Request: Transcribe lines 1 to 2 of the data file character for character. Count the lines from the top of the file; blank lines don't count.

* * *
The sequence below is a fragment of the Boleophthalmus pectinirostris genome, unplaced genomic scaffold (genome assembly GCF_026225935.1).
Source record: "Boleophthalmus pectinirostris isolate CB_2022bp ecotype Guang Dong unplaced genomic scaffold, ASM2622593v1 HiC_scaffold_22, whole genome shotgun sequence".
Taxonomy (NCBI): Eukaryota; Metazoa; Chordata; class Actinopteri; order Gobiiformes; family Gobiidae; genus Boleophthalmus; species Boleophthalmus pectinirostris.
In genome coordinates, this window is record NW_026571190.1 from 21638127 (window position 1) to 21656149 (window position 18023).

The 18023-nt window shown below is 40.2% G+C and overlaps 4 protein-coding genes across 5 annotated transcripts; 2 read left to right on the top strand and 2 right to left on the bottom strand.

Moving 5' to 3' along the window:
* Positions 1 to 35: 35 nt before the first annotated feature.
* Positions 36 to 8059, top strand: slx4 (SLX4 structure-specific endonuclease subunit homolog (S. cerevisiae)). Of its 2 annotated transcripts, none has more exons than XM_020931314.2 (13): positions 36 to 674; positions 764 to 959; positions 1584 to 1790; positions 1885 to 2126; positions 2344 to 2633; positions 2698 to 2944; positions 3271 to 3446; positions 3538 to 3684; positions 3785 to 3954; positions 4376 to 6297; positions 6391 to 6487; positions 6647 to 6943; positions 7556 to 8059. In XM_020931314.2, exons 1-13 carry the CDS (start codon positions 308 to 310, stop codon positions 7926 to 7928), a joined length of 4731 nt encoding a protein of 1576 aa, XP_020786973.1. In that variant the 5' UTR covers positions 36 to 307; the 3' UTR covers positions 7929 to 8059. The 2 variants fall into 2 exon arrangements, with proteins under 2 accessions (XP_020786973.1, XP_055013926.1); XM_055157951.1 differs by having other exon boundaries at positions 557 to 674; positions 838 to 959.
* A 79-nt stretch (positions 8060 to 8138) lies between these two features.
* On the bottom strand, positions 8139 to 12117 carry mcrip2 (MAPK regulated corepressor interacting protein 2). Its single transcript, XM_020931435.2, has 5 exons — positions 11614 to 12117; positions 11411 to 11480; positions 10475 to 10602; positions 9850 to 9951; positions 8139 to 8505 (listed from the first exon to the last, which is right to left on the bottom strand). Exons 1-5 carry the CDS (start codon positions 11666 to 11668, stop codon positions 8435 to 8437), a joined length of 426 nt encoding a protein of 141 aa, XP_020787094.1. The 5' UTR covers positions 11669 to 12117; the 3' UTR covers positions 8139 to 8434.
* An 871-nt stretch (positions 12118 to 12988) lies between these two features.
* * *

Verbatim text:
The sequence below is a fragment of the Boleophthalmus pectinirostris genome, unplaced genomic scaffold (genome assembly GCF_026225935.1).
Source record: "Boleophthalmus pectinirostris isolate CB_2022bp ecotype Guang Dong unplaced genomic scaffold, ASM2622593v1 HiC_scaffold_22, whole genome shotgun sequence".